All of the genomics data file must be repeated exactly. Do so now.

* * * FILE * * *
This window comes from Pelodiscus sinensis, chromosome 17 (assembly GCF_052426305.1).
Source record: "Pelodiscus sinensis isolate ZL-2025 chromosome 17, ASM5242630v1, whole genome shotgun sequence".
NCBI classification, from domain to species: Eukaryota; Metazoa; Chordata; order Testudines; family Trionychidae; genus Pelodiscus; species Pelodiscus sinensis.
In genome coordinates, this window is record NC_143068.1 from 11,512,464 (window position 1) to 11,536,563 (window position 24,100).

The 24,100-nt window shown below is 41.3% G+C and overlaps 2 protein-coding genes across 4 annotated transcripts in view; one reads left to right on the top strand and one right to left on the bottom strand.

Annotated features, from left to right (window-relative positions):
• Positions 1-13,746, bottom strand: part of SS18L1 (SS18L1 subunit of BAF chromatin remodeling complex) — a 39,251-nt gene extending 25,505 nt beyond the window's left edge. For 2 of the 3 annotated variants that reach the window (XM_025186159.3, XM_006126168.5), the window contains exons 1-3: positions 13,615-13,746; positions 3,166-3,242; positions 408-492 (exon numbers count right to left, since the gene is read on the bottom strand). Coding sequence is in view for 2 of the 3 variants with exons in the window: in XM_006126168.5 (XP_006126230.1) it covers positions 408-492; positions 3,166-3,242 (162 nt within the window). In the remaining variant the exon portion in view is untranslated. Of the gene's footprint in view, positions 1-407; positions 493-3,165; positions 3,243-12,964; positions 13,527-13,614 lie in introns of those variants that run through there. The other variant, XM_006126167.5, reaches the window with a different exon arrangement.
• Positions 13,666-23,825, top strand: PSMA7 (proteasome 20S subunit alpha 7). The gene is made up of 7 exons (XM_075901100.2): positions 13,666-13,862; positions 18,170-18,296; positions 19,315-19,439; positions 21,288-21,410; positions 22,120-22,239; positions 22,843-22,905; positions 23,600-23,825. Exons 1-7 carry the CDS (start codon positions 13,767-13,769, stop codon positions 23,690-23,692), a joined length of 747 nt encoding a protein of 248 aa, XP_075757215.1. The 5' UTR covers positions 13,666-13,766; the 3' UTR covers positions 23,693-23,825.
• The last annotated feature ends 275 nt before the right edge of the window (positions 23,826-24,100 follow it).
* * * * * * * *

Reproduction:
This window comes from Pelodiscus sinensis, chromosome 17 (assembly GCF_052426305.1).
Source record: "Pelodiscus sinensis isolate ZL-2025 chromosome 17, ASM5242630v1, whole genome shotgun sequence".
NCBI classification, from domain to species: Eukaryota; Metazoa; Chordata; order Testudines; family Trionychidae; genus Pelodiscus; species Pelodiscus sinensis.
In genome coordinates, this window is record NC_143068.1 from 11,512,464 (window position 1) to 11,536,563 (window position 24,100).

The 24,100-nt window shown below is 41.3% G+C and overlaps 2 protein-coding genes across 4 annotated transcripts in view; one reads left to right on the top strand and one right to left on the bottom strand.

Annotated features, from left to right (window-relative positions):
• Positions 1-13,746, bottom strand: part of SS18L1 (SS18L1 subunit of BAF chromatin remodeling complex) — a 39,251-nt gene extending 25,505 nt beyond the window's left edge. For 2 of the 3 annotated variants that reach the window (XM_025186159.3, XM_006126168.5), the window contains exons 1-3: positions 13,615-13,746; positions 3,166-3,242; positions 408-492 (exon numbers count right to left, since the gene is read on the bottom strand). Coding sequence is in view for 2 of the 3 variants with exons in the window: in XM_006126168.5 (XP_006126230.1) it covers positions 408-492; positions 3,166-3,242 (162 nt within the window). In the remaining variant the exon portion in view is untranslated. Of the gene's footprint in view, positions 1-407; positions 493-3,165; positions 3,243-12,964; positions 13,527-13,614 lie in introns of those variants that run through there. The other variant, XM_006126167.5, reaches the window with a different exon arrangement.
• Positions 13,666-23,825, top strand: PSMA7 (proteasome 20S subunit alpha 7). The gene is made up of 7 exons (XM_075901100.2): positions 13,666-13,862; positions 18,170-18,296; positions 19,315-19,439; positions 21,288-21,410; positions 22,120-22,239; positions 22,843-22,905; positions 23,600-23,825. Exons 1-7 carry the CDS (start codon positions 13,767-13,769, stop codon positions 23,690-23,692), a joined length of 747 nt encoding a protein of 248 aa, XP_075757215.1. The 5' UTR covers positions 13,666-13,766; the 3' UTR covers positions 23,693-23,825.
• The last annotated feature ends 275 nt before the right edge of the window (positions 23,826-24,100 follow it).